Photo: NajaShots/iStock/Getty Images Plus

Georgia and South Carolina are home to many various snake species.  From rural areas to more urban and suburban locations, snake encounters happen all throughout both states. Of course, snakes are part of the ecosystem, and beneficial for eating pests like rats and mice.  But, there are 6 venomous snakes in Georgia and South Carolina you need to be aware of!

According to the Georgia Department of Natural Resources, we are “fortunate” to have among the highest biodiversity of snakes in the United States.  The state has 47 various species of snakes, from the mountains to the north, and down to the coast. But, if you’re like many people, you don’t think having that many snakes around is “fortunate.”

Around 20 percent of the U.S. population has some degree of fear when it comes to snakes, according to the National Wildlife Federation. Although snake encounters aren’t extremely frequent, perhaps extreme fear of them is unnecessary.  But being able to identify snakes can help ease the fear, especially when it comes to venomous snakes in Georgia and South Carolina.

Snakes can be found just about anywhere throughout the two states: backyards, parks, woodlands, and more.  Corn and rat snakes are a larger variety that may be spotted in your backyard, but they will eat mice, rats, and occasionally birds and their eggs.  Snakes often use piles of brush or firewood as a safe hiding place.  Water snakes are of course more likely to be spotted near lakes, streams, ponds, and swamps.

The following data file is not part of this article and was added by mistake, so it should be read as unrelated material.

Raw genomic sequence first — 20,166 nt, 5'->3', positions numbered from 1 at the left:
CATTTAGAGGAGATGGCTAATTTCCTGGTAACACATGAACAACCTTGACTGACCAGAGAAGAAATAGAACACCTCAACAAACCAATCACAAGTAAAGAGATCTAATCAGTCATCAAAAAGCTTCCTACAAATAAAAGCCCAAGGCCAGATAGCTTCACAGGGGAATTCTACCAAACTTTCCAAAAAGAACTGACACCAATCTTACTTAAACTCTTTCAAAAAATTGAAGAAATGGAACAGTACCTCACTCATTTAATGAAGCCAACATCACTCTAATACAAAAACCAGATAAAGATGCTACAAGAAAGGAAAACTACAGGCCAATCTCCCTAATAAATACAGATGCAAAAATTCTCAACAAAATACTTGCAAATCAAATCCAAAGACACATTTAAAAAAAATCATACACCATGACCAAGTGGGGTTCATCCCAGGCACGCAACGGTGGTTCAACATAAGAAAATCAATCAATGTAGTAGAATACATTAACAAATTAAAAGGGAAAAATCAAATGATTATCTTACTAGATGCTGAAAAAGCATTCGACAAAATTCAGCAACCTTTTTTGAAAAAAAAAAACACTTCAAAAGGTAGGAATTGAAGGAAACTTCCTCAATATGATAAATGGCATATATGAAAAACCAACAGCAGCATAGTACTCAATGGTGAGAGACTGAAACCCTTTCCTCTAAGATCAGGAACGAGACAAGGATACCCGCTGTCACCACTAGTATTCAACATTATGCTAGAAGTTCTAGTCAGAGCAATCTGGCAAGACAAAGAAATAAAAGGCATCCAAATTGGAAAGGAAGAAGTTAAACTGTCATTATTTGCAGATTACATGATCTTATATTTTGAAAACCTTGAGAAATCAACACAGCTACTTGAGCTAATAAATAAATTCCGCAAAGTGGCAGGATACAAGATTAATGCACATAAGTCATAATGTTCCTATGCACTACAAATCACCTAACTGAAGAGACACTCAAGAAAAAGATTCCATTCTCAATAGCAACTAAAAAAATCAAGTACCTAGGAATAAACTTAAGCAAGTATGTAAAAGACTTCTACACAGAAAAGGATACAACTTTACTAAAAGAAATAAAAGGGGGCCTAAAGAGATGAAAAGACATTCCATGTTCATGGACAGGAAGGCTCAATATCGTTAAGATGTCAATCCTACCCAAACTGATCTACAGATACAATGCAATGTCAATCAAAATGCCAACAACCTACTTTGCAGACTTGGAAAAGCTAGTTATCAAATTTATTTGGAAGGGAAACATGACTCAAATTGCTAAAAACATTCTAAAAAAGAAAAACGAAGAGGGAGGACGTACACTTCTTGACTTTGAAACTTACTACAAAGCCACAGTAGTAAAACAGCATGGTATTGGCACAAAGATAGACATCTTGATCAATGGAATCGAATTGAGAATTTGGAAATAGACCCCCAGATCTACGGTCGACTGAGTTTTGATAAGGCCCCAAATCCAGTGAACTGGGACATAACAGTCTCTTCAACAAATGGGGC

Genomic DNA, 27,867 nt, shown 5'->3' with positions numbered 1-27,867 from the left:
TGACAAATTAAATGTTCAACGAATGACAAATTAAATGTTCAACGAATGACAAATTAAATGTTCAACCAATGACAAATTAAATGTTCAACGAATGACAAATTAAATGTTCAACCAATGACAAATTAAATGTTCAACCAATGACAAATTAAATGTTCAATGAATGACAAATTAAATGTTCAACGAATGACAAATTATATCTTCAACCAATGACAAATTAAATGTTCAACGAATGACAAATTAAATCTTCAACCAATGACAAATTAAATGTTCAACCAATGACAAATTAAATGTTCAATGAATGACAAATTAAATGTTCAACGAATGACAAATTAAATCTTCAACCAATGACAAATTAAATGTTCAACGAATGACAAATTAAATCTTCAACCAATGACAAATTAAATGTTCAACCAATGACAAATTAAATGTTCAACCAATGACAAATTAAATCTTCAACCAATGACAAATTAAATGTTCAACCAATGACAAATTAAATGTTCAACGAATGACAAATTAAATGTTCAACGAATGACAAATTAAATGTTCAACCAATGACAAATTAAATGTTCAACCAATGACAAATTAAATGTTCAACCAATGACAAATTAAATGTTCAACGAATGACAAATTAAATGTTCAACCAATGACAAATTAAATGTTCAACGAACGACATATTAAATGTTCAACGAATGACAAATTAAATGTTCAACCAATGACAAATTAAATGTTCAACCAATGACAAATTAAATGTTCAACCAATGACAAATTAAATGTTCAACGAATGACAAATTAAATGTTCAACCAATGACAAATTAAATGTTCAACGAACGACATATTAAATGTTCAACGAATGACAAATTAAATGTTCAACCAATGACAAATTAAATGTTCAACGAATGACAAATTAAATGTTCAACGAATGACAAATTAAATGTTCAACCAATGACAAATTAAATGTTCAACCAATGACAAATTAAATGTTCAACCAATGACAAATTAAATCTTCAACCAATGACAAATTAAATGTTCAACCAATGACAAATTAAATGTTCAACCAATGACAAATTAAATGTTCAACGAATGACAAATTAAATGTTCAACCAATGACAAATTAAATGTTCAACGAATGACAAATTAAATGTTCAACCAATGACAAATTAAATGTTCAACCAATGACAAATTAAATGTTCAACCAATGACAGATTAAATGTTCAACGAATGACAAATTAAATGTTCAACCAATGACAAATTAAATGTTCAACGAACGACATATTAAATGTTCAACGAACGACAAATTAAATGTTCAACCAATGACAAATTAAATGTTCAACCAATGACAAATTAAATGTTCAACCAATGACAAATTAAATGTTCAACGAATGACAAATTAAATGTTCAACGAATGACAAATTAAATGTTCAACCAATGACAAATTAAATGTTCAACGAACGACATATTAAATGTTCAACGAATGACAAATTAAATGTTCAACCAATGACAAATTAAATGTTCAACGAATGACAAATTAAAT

The good news for those who fear snakes? Out of the 47 species, only 6 are venomous.

Here is a list of those 6 venomous snakes in Georgia and South Carolina:

This list is by The University of Georgia’s Savannah River Ecology Labratory.

  • Copperhead

    Copperheads are fairly large (24-40 inches).  They are heavy-bodied with large, triangular heads and elliptical pupils (cat eyes). They are tan or brown with darker hourglass-shaped crossbands down their body.

    They live throughout the eastern and central U.S. but aren’t known to be in most of Florida or south-central Georgia. Copperheads are mostly found in the forested areas in South Carolina and Georgia.

    They can be found day or night, but mostly forage after dark in the hotter part of the seasons.

    For more facts about copperheads, click here.

    Southern Copperhead Snake

    Photo: iStockphoto/Getty Images

  • Cottonmouth/Water Moccasin

    Cottonmouths are semi-aquatic snakes with large, triangular heads and a dark line though the eye with elliptical pupils. They are usually between 24-48 inches long.  The coloration of cottonmouths are variable, with dark crossbands on a brown and yellow ground color, or completely brown or black.

    They are pit-vipers, meaning they have facial puts that sense heat and are used to detect prey and predators.

    Cottonmouths live throughout the Southeast and up to southeastern Virginia.  Most of the cottonmouths in Georgia and South Carolina are along the coastal plain.

    Like the copperhead, cottonmouths can be found day or night, but typically forage after dark. And they can also be found year-round.

    More about cottonmouths here.

    Cottonmouth (water moccasin) snake swimming in the water

    Photo: Trevor Baker/iStock/Getty Images Plus

  • Eastern Diamondback Rattlesnake

    The eastern diamondback rattlesnakes is the largest of the rattlesnake species. As adults, they are usually 33-72 inches long.  They have large, broad heads with two light lines on the face. Their background color is usually brown, tan, or a yellow color, and covered with diamond shapes that are brown.